I have to say I am sometimes a bit cynical about corporate values (there, I said it!). Not because they are not good things to have – in theory they are – but because so often they are words created to sound good, written by the senior team, a ‘project group’ or a bunch of consultants who then think ‘job done’. But everyone else thinks they are being ‘done to’.
No-one in the business really understands them or remembers them and even if they do, they don’t necessarily see those values being lived or breathed on a daily basis.
And we all know that actions speak louder than words.
There’s also the belief that some values can be seen as unhelpful to organisational performance or a way of avoiding doing ‘the tough stuff.’ (Years ago I worked with a CEO who wanted everyone to be ‘happy’ – he shut down any conversation whatsoever that wasn’t about ‘happy’ – you can imagine how that worked out……)
And here are two examples I’ve heard more recently:
‘How can I tell that person he’s not pulling his weight when we have the values of ‘respect and caring?’ (Interpretation of value: ‘Don’t say anything that’s ‘not nice.’)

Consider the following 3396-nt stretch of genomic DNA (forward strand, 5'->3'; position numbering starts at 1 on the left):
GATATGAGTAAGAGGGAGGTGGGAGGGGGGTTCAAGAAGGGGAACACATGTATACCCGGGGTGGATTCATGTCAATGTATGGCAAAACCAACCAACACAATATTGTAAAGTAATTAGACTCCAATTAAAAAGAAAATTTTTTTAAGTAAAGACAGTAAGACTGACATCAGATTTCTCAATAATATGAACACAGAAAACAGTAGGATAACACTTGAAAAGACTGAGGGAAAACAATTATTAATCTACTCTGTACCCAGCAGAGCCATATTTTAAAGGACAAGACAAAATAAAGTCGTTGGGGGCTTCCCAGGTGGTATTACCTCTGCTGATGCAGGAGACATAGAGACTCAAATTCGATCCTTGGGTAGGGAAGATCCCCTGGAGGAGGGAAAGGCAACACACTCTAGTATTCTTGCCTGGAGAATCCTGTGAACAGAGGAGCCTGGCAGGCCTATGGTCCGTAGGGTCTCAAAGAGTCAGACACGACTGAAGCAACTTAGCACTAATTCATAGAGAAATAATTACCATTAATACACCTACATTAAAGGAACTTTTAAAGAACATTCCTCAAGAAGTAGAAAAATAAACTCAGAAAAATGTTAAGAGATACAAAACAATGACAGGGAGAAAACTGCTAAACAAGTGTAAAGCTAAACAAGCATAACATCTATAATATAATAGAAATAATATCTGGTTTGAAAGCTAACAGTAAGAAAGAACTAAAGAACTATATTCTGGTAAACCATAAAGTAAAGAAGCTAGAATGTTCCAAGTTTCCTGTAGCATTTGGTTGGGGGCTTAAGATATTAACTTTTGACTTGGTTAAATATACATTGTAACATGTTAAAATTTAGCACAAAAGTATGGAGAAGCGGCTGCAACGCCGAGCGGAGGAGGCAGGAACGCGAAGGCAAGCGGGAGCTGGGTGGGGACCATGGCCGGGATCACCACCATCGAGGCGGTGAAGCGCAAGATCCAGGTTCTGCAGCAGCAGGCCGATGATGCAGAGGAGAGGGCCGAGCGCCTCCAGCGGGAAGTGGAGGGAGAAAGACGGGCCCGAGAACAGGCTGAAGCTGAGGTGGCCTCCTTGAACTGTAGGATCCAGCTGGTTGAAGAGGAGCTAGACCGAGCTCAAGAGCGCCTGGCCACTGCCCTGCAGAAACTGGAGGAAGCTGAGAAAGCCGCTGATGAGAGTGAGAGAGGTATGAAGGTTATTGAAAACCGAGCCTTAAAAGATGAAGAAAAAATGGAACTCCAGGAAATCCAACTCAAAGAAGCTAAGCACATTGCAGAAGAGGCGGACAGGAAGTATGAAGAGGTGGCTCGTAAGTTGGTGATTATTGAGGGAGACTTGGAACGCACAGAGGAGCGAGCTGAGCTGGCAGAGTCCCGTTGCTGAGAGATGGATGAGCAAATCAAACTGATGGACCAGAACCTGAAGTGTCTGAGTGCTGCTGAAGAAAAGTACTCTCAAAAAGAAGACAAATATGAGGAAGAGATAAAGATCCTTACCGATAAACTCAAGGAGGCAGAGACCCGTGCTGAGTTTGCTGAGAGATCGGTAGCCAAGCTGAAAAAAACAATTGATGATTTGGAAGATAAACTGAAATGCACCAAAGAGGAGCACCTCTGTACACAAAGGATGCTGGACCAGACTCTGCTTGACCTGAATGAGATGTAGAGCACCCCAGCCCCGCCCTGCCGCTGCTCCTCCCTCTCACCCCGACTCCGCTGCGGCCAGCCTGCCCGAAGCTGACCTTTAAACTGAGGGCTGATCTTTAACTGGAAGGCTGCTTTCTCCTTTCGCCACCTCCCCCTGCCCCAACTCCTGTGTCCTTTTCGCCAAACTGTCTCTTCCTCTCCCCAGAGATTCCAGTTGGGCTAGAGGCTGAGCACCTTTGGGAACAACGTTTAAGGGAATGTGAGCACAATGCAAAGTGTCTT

Or ‘I’m so annoyed with her behaviour in the meeting but I can’t say anything because we have a value of mutual respect.’ (Interpretation of value: ‘Put up and shut up rather than give honest feedback’).
Part of the problem is in the interpretation of the value (SOLUTION: we need to do what Judith Glaser in her work on Conversational Intelligence calls ‘double clicking’ to really understand what those value words mean and how we live them on a daily basis).
The second part of the problem is we get into either/or thinking. ‘I can either be respectful and caring OR I can give tough feedback’. SOLUTION: The better question is ‘how can I be respectful and caring AND give tough feedback?’
And the ultimate proof of whether your values have any teeth? If I followed you around for a week would I see those values in action every day?